Morpho-Molecular Characterization of Cattle Haemonchus Nematodes From Southeast of Iran

Document Type : Infectious agents- Diseases


1 Graduated from the Faculty of Veterinary Medicine, University of Zabol, Zabol, Iran

2 Department of Pathobiology, Faculty of Veterinary Medicine, University of Zabol, Zabol, Iran

3 Department of Parasitology, Faculty of Veterinary Medicine, Lorestan University,Khoramabad,Iran


BACKGROUND: Haemonchosis is one of the most important nematode infections in cattle population. Knowledge of genetic diversity and morphological analysis can provide a foundation for understanding the drug resistance, epidemiological features, and control strategies in a geographical area.

OBJECTIVES: The aims of this study were to evaluate the morphological parameters and molecular targets (ITS1-ITS2 and Beta-tubulin) of cattle Haemonchus nematodes from southeast of Iran and to find species diversity and benzimidazole resistance.

METHODS: From May 2016 to April 2017, 300 abomasa of cattle slaughtered at slaughterhouses of Zabol, Zahedan, and Iranshahr were inspected. Ninety-eight adults male Haemonchus nematodes were morphologically analyzed. For molecular analysis, the amplification of ITS1, 5.8S and ITS2 regions, and Beta-tubulin fragment was done.

RESULTS: All specimens were morphologically identified as H. contortus. The ITS2 sequencing and the phylo-genetic tree revealed 99% similarity between H.contortus from this study and those from other parts of the world. There was no mutation in the positions and all nematodes were benzimidazole susceptible.

CONCLUSIONS: Our results showed that although H. placei is the most common Haemonchus species in the cattle around the world, H. contortus is mostly prevalent in southeast region of Iran. Moreover, it seems that the induction of benzimidazole resistance is less important in many parts of the world.


Article Title [Persian]

مشخصات ریخت شناسی و مولکولی نماتودهای جنس همونکوس در گاوهای جنوب شرق ایران

Authors [Persian]

  • مونا حسینی 1
  • زهرا سنجرانی 1
  • رضا نبوی 2
  • فریبرز شریعتی شریفی 2
  • سیده آیدا داوری 2
  • حمیدرضا شکرانی 3
1 دانش آموخته دکتری عمومی دامپزشکی، دانشکده دامپزشکی ،دانشگاه زابل، زابل، ایران
2 گروه پاتوبیولوژی، دانشکده دامپزشکی، دانشگاه زابل، زابل ، ایران
3 گروه پاتوبیولوژی، بخش انگل شناسی، دانشکده دامپزشکی، دانشگاه لرستان.خرم آباد،ایران
Abstract [Persian]

زمینه مطالعه: همونکوزیز یکی از آلودگیهای مهم نماتودی در جمعیت گاوها محسوب میشود. برای فهم بهتر وضعیت مقاومت دارویی ، همه گیر شناسی و همچنین راهکارهای کنترل انگل در یک منطقه جغرافیایی، تشخیص صحیح گونه های موجود بر مبنای ژنتیک و ریخت شناسی ضروری به نظر میرسد.
هدف: هدف از انجام این مطالعه بررسی پارامترهای ریخت شناسی و همچنین اهداف مولکولی (ITS1, ITS2 و ژن بتاتوبولین) در نماتودهای جنس همونکوس جداشده از گاوهای جنوب شرق ایران، به منظور یافتن تنوع گونه ای و مقاومت بنزیمیدازولی میباشد.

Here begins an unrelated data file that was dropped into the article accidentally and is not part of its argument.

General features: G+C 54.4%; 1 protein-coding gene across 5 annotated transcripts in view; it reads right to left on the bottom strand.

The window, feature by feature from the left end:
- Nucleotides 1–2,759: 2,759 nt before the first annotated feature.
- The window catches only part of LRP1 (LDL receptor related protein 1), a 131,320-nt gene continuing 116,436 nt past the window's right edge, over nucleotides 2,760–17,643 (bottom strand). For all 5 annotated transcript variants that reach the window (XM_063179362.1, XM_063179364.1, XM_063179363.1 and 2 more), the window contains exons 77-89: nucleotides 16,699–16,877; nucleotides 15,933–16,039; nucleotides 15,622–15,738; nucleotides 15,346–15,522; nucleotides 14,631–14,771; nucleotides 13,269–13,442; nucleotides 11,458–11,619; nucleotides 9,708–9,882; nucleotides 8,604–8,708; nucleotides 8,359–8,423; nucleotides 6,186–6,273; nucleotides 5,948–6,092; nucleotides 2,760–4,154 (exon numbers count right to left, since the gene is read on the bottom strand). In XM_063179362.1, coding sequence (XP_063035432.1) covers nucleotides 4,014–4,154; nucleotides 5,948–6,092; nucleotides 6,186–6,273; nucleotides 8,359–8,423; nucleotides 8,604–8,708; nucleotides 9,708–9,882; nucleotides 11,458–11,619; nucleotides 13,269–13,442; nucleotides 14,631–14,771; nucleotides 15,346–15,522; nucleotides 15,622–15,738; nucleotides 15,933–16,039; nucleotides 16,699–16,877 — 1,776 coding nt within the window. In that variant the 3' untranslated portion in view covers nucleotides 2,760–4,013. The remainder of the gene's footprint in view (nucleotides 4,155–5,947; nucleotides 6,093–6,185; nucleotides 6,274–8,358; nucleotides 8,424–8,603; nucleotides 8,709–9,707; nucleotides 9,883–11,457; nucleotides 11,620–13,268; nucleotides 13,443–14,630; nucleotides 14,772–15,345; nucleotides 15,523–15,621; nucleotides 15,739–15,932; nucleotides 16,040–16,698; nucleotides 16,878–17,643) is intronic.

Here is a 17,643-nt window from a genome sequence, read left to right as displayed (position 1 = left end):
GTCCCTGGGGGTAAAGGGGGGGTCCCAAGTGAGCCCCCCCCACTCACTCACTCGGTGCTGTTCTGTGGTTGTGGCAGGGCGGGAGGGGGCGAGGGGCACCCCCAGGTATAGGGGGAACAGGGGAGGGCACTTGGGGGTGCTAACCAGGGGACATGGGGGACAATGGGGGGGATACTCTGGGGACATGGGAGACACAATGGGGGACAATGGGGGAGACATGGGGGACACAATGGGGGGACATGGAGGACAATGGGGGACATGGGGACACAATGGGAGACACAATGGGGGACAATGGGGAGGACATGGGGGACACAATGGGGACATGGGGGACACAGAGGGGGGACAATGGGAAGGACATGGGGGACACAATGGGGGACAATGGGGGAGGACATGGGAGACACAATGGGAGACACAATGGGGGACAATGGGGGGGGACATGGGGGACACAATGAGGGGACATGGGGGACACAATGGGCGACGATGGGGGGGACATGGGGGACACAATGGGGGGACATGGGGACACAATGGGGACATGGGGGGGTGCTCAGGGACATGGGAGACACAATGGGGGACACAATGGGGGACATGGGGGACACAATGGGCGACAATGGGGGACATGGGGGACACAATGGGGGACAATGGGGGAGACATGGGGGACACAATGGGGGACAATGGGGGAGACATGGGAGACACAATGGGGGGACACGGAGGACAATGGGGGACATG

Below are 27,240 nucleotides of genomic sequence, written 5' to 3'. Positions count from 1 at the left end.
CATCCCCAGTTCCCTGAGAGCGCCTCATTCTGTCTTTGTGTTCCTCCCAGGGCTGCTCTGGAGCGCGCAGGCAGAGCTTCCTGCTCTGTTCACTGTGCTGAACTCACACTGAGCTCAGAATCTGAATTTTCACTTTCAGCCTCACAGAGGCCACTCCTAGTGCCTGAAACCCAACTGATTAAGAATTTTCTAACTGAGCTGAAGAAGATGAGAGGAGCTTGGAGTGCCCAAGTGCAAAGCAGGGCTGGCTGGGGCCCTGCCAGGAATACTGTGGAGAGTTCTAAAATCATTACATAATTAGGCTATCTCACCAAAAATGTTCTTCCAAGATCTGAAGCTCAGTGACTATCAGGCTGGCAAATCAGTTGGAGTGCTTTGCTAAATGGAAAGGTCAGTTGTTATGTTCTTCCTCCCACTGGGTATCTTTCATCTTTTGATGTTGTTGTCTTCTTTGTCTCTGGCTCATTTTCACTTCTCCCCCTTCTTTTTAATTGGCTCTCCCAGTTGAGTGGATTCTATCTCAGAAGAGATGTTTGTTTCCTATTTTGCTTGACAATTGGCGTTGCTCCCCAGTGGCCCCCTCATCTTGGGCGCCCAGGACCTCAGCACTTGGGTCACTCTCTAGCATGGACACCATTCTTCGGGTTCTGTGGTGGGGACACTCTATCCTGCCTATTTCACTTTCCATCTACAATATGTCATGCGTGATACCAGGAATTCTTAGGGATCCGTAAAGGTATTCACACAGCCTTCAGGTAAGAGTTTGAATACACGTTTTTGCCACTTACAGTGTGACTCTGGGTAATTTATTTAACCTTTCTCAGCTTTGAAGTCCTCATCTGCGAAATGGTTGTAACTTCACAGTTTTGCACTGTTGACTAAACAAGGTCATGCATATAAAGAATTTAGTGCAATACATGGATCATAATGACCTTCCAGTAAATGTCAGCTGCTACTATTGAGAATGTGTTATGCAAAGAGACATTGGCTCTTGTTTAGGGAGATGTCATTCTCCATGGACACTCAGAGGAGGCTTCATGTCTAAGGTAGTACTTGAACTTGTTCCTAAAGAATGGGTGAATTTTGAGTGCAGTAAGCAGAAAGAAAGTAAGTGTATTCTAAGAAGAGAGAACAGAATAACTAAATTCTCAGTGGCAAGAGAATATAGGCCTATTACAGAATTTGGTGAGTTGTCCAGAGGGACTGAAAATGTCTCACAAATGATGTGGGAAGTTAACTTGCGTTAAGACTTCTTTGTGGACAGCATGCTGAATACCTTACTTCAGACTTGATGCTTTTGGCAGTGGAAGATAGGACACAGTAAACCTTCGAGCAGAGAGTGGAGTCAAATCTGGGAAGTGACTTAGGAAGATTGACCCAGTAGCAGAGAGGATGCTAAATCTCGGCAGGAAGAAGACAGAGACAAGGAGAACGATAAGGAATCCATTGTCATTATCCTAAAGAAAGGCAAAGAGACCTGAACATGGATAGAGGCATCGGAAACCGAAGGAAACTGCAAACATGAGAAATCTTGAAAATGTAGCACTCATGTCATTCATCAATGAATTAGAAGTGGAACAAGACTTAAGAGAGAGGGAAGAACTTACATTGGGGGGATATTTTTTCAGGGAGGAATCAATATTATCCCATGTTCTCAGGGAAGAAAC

روش کار: از اردیبهشت 1394 لغایت فروردین 1395، تعداد 300 شیردان از گاوهای کشتار شده در شهرستانهای زابل، زاهدان و ایرانشهر مورد ارزیابی قرار گرفتند. 98 کرم بالغ همونکوس جدا شده، از نظر ریخت شناسی بررسی شدند. برای مطالعه مولکولی قطعه کلی ITS1 ، 5.8 S و ITS2 و همچنین قسمتی از ژن بتاتوبولین مورد تکثیر واقع شدند. تعداد 20 کرم برای تعیین توالی قطعات ITS و همچنین بتا توبولین انتخاب گردیدند.
نتایج: از نگاه ریخت شناسی تمامی نمونه های موجود همونکوس کونتورتوس تشخیص داده شدند. یافته های تعیین توالی مولکولی ITS2 و ترسیم درخت فیلوژنی، شباهت 99 درصد را بین نمونه های تحت بررسی و همونکوس کونتورتوس های سایر نقاط جهان نشان داد. تعیین توالی قطعه بتاتوبولین هیچگونه موتاسیونی را در کدونهای مرتبط نشان نداد و لذا تمامی نمونه های مورد بررسی حساس به بنزیمیدازولها تشخیص داده شدند.
نتیجه گیری نهایی: نتایج مطالعه حاضر نشان داد که اگرچه در سایر نقاط جهان شایعترین گونه همونکوس در جمعیت گاوها همونکوس پلاسه ای میباشد ولی در جنوب شرق ایران شایعترین گونه همونکوس کونتورتوس است. همچنین القا مقاومت بنزیمیدازولی در این انگل و در این نقطه از کشور از سایر نقاط جهان پایین تر است.
واژه های کلیدی: بنزیمیدازول، ریخت شناسی، گاو، مولکولی، همونکوس

Keywords [Persian]

  • بنزیمیدازول
  • ریخت شناسی
  • گاو
  • مولکولی
  • همونکوس


Haemonchus species (Trichostrongyloid nematode) are economically important nematodes living in the abomasa of small and large ruminants. The most common species affecting the cattle around the world are Haemonchus placei and H. contortus, respectively (Achi et al., 2003; Fitzpatrick et al., 2013). In Iran, prevalence of haemonchosis was 22% (Eslami and Nabavi, 1976), 9.3% (Tehrani et al., 2012), 16.2% (Rahimi et al., 2020), and 0.22% (Nazarbeigy et al., 2021). However, there is no comprehensive information about the geographical distribution of Haemonchus throughout the country. Many investigations have shown the morpho-molecular diversity of Haemonchus population (Vadlejch et al., 2014; Salle et al., 2019). Knowledge of genetic diversity and morphological analysis can provide a foundation for understanding the drug resistance, epidemiological features, and control strategies in a geographical area (Meshgi et al., 2015; Salle et al., 2019). Based on a morphological study, some parameters including total body length, spicule length, gubernaculum length, spicules, spine conditions, and number of longitudinal ridges can be used for the identification of Haemonchus species (Nabavi, 2017). Many researchers have indicated that Internal Transcript Spacers (ITS) especially ITS2 are the most convenient targets of molecular approach in the identification of the parasite species (Li et al., 2016; Nabavi et al., 2014). Moreover, considering the benzimidazole resistance, the molecular study on beta-tubulin gene is highly recommended (Mohammedsalih et al., 2020). Today benzimidazole resistance in Haemonchus nematodes is highly prevalent and has been noted as a great threat to ruminant production system in many countries worldwide (Von Samson-Himmelstjerna et al., 2009; Nabavi et al., 2011; Mohammedsalih et al., 2020). Sistan and Balouchestan is the widest province in southeast of Iran with very long borders with Pakistan and Afghanistan countries (Masoodian, 2003). Cattle production is prevalent especially in the north of Sistan and Balouchestan province (Nabavi, 2017). The aims of the present study were to evaluate the morphological parameters and molecular targets (ITS1-ITS2 and beta-tubulin) of cattle Haemonchus nematodes and to find species diversity and benzimidazole resistance.